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Compare 1577 edition: 1 2 3 Moreouer, whereas he reteined and kept in his hands the bishoprike of Canturburie the space of foure yeares, he now bestowed it vpon Anselme, who was before abbat of Bechellouin in Normandie;Anselme elec|ted archbishop of Cantur|burie. and for certeine abbeis which he had held long time in his possession, he ordeined abbats: by meane wher|of all men (but especiallie the spiritualtie) began to conceiue a verie good opinion of him. The yere where|in Anselme was thus elected, was from the birth of our Sauiour 1093. on the sixt of March, being the first sundaie in Lent (as Eadmerus recordeth. Eadmerus. ) Fur|thermore he gaue the see of Lincolne (being void by the death of bishop Remigius) to his councellour Ro|bert Bluet; Matth. Paris. Polydor. Robert Blu|et L. Chan|celor elected bishop of Lin|colne. but afterward repenting himselfe of such liberalitie, in that he had not kept it longer in his hands towards the inriching of his coffers, he de|uised a shift how to wipe the bishops nose of some of his gold, which he performed after this maner. He caused the bishop to be sued, quarelinglie charging him that he had wrongfullie vsurped certeine posses|sions, togither with the citie of Lincolne, which apper|teined to the sée of Yorke. Which although it was but a forged cauillation, and a shamefull vntruth; yet could not the bishop be deliuered out of that trou|ble, Hen. Hunt. till he had paid to the king fiue thousand pounds. And as he dealt with the spiritualtie, so he caused diuerse of the Nobilitie to be put to gréeuous fines, for transgressing of his lawes, though the fault were neuer so little. He also caused the archbishop Anselme to paie him a great summe of monie, vnder colour of a contribution which was due in Lanfrankes daies, though it was certeinlie knowne that Lanfranke had paied it. Thus grew king William from time to time more sharpe and rigorous to his subiects, so that whosoeuer came within the danger of the laws, was sure to be condemned; and such as would plaie the promooters and giue informations against any man for transgressing the lawes, were highlie re|warded.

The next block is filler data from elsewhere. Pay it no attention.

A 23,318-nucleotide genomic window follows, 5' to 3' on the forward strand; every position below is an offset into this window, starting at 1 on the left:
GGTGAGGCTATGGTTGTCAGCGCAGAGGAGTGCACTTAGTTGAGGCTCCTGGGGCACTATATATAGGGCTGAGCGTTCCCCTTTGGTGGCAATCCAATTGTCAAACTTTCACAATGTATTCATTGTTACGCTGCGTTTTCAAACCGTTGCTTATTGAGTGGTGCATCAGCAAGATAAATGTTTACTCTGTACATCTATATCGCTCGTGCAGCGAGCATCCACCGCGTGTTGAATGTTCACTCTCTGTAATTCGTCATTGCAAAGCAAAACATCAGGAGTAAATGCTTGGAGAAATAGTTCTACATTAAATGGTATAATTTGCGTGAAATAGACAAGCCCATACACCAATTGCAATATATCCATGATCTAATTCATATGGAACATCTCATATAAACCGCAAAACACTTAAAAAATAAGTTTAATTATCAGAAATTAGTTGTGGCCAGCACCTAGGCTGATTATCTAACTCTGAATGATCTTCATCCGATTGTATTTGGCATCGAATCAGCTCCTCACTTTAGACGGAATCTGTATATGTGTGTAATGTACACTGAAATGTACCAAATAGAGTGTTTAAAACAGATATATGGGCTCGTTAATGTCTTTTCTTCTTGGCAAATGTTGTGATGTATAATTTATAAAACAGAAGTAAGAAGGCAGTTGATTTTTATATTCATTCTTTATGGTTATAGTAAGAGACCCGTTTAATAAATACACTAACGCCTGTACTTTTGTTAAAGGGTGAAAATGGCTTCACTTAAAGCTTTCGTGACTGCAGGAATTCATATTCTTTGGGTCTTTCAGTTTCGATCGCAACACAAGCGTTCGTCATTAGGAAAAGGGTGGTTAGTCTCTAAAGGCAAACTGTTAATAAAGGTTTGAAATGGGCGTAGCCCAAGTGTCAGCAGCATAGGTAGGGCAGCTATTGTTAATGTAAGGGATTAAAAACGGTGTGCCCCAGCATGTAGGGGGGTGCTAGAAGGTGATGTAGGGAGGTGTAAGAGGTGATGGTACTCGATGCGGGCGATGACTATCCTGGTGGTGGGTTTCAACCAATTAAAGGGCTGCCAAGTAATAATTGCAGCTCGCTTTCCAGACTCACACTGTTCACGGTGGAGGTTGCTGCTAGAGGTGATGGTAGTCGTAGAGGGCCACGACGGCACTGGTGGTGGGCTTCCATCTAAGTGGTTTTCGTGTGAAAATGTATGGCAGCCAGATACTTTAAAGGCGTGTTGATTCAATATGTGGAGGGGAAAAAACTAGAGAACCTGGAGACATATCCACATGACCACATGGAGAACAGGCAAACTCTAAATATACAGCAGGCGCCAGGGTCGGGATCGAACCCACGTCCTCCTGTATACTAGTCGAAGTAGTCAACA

Compare 1577 edition: 1 In this sixt yeare there chanced such an excessiue raine, and such high flouds, the riuers ouerflowing the low grounds that lay néere vnto them, as the like had not béene seene of many yeares before; and after|wards insued a sudden frost, whereby the great streames were congeled in such sort, that at their dis|soluing or thawing, manie bridges both of wood and stone were borne downe, and diuerse water-milles rent vp and caried awaie.

Compare 1577 edition: 1 2 3 4 Furthermore, Polydor. king William perceiuing that by his cruell and couetous gouernment, sundrie of his subiects did dailie steale out of the realme, to liue in forreine countries, he published a proclamation, charging that no man should depart the realme without his licence and safe-conduct.A proclamati|on that none should depar [...] the realme. Hereof it is thought, that the custome rose of forbidding passage out of the realme, which oftentimes is vsed as a law, when occasion serueth. Soone after, he went against the Welshmen, whom he vanquished in battell néere to Brecknocke, and slue Rees their king, who had doone much hurt within the English borders, Ran. Higd. Rées king of Wales slaine. when he was their incamped. This Rise or Rées was the last king that reigned ouer the Welshmen, as au|thors affirme: for afterwards, though they often|times rebelled, yet the kings of England were repu|ted and taken as supreme gouernors of that part of the Iland. Moreouer, to haue the countrie the better in quiet, he did cut downe their woods, Wil. Thorne. and builded manie castels and piles in places conuenient, by meanes whereof they were somewhat tamed, and trained in due time to obedience, though not at the first, nor in the daies of sundrie of his successors.

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